It is essential to seek emergency medical attention for any eye injuries as quickly as possible. If possible, the injured individual should be taken immediately to an emergency treatment center in Grand Rapids or, if the patient is already working with an ophthalmologist, contact that professional when there is an eye injury that is not an emergency health situation.
The most common issues or eye injury causes include cuts and scratches on the eyes, foreign objects in the eye, chemical burns to the eye or trauma to the eye. Anytime there is any object in the eye, including glass or metal shards, or if there is bleeding from the eye seek immediate emergency medical attention.
Things Not to Do
If you have an eye injury at any time, it is important not to rub the eye or eyes with anything. This can cause scratches on the surface of the eye if there are dust and debris in the eyes. With larger particles or objects in the eye, any movement of the eye or the eyelid can cause the objects to penetrate further.
Do not attempt to remove visible foreign objects from the eye as this can damage the soft tissues in the eye and increase the risk of bleeding from the eye. Never put any drops, eye creams or other types of medications in the eye before emergency treatment unless advised by a doctor.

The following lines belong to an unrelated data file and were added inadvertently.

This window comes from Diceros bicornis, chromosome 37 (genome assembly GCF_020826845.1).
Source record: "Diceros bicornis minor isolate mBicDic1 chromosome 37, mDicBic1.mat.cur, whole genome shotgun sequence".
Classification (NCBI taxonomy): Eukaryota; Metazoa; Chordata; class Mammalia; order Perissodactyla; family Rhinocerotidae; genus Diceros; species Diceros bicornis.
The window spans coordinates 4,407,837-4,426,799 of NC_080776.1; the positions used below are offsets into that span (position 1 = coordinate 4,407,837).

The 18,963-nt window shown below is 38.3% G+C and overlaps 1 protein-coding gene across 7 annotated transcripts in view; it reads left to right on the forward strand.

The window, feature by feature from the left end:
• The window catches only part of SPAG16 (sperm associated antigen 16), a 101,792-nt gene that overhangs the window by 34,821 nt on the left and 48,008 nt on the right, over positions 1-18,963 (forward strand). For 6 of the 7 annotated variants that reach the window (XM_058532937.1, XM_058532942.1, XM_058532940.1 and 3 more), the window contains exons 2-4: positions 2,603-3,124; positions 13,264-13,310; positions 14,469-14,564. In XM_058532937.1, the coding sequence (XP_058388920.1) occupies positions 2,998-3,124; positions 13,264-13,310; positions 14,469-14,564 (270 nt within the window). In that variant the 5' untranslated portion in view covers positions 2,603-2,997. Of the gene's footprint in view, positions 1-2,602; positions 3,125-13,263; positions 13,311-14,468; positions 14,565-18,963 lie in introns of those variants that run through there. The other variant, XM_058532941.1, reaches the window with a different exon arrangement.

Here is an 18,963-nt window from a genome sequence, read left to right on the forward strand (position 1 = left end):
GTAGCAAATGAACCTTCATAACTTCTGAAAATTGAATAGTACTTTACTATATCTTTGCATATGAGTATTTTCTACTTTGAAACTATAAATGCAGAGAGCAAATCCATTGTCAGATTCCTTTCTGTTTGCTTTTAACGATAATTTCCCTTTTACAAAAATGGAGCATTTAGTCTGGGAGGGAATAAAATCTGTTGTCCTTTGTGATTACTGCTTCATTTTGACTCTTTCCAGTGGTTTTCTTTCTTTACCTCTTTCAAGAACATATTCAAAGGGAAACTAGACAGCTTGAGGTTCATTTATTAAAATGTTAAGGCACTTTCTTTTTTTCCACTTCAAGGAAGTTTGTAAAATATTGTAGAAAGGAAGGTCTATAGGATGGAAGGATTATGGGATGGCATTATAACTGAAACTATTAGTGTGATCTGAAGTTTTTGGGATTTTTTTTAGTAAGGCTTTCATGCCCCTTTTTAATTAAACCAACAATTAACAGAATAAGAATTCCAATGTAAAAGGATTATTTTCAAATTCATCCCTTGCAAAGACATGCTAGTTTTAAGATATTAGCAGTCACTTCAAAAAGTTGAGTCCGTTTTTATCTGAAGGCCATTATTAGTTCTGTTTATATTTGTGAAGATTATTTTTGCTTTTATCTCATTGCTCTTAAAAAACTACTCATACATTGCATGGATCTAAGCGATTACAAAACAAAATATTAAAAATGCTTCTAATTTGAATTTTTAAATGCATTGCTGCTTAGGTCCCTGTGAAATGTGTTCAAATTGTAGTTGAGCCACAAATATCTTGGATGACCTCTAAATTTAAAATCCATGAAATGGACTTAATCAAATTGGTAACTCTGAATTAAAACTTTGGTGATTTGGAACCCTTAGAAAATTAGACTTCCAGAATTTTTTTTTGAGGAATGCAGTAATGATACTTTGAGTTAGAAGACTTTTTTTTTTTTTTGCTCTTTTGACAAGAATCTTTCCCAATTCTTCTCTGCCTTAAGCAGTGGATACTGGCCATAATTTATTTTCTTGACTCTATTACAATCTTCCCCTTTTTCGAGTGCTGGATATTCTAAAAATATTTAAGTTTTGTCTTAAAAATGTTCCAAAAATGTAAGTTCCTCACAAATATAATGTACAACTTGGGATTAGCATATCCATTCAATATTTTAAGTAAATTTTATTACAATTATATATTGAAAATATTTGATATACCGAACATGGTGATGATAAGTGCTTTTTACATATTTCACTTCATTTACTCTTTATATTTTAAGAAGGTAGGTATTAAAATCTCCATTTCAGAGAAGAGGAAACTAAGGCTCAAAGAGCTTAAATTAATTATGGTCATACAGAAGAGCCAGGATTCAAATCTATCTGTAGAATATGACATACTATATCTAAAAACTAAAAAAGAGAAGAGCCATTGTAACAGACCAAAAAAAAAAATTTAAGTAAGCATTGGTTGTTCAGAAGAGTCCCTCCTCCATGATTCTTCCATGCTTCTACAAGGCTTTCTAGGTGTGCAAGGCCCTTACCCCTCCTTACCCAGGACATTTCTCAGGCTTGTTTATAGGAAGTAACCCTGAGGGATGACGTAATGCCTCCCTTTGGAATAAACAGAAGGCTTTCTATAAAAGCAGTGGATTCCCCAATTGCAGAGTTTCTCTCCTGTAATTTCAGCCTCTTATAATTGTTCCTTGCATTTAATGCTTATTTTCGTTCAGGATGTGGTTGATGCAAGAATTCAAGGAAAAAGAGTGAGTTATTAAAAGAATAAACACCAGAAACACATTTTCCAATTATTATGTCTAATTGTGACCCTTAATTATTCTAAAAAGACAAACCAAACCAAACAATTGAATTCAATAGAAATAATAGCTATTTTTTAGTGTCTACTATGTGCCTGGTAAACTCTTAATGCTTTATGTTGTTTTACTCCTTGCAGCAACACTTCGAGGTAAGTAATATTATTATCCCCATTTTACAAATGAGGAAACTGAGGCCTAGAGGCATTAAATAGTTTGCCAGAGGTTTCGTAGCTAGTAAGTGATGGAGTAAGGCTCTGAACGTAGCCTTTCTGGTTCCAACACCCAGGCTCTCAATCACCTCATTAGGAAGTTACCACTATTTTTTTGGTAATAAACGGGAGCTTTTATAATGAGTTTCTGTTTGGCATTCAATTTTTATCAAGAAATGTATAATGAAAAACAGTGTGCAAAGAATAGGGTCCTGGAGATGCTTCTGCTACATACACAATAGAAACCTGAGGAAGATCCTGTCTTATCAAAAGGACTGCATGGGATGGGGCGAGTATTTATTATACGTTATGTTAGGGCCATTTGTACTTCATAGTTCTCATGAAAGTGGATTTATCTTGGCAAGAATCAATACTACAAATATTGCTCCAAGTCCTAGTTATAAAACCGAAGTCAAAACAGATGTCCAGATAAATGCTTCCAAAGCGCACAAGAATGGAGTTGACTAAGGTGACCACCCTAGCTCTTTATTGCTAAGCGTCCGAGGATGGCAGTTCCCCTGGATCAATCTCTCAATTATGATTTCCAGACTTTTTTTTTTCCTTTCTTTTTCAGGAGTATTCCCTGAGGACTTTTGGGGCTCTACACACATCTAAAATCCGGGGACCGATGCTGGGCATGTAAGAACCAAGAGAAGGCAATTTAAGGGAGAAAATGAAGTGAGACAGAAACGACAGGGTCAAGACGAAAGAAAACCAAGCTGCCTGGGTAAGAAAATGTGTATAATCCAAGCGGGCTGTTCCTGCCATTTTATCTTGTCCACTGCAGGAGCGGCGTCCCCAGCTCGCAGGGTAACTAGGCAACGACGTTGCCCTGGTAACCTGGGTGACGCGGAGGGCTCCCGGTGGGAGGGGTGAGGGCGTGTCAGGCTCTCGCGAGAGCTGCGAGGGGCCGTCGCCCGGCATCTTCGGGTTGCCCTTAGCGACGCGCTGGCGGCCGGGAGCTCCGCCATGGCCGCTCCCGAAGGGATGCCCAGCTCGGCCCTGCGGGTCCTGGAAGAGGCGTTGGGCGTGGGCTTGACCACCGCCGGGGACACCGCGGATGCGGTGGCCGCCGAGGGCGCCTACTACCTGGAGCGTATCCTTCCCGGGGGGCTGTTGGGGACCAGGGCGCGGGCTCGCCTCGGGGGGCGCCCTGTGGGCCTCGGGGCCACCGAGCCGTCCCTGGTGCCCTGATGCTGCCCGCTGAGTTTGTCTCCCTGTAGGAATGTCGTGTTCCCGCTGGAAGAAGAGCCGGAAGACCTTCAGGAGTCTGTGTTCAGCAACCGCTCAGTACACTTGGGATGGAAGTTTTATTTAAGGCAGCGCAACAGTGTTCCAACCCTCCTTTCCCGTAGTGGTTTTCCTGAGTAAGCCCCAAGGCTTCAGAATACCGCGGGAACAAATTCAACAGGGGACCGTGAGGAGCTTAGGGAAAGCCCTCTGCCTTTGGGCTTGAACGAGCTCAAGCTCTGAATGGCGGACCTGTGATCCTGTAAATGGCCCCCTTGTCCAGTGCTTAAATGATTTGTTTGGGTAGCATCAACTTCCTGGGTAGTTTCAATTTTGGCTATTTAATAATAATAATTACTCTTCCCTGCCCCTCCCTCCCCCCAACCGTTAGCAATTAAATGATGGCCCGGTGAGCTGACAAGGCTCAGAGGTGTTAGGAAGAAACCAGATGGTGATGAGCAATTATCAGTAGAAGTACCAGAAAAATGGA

Do not attempt to drive yourself to the hospital if you have an eye injury. Instead, call an ambulance or have someone else drive you to avoid a possible accident due to vision impairment.
Things to Do
With any significant eye injury where there is a pain, problems with vision, bleeding, large objects or material in the eye or if the eye has been exposed to chemicals, call 911 immediately. Also, for specific types of eye injury emergencies the following is important:
* Chemicals – flush the eye out with as much fresh water as possible. Keep running water over the eye for at least 15 minutes and leave the eye uncovered to get to treatment.
* Trauma – apply a cold cloth, either cold fresh water or ice wrapped in a soft cloth to the eye but not to apply pressure.
* Objects in the eye – for small objects flush with water, and for large objects keep the eye still, and place padding on either side of the object to stabilize it and prevent further movement. Do not remove the object or bump it in any way as this can work the object deeper and cause further damage.
If you, or a child, experiences any non-traumatic or non-emergency eye injury it is still a good idea to call your Grand Rapids ophthalmologist if you experience any irritation, itching, redness or tearing that lasts more than a few minutes.
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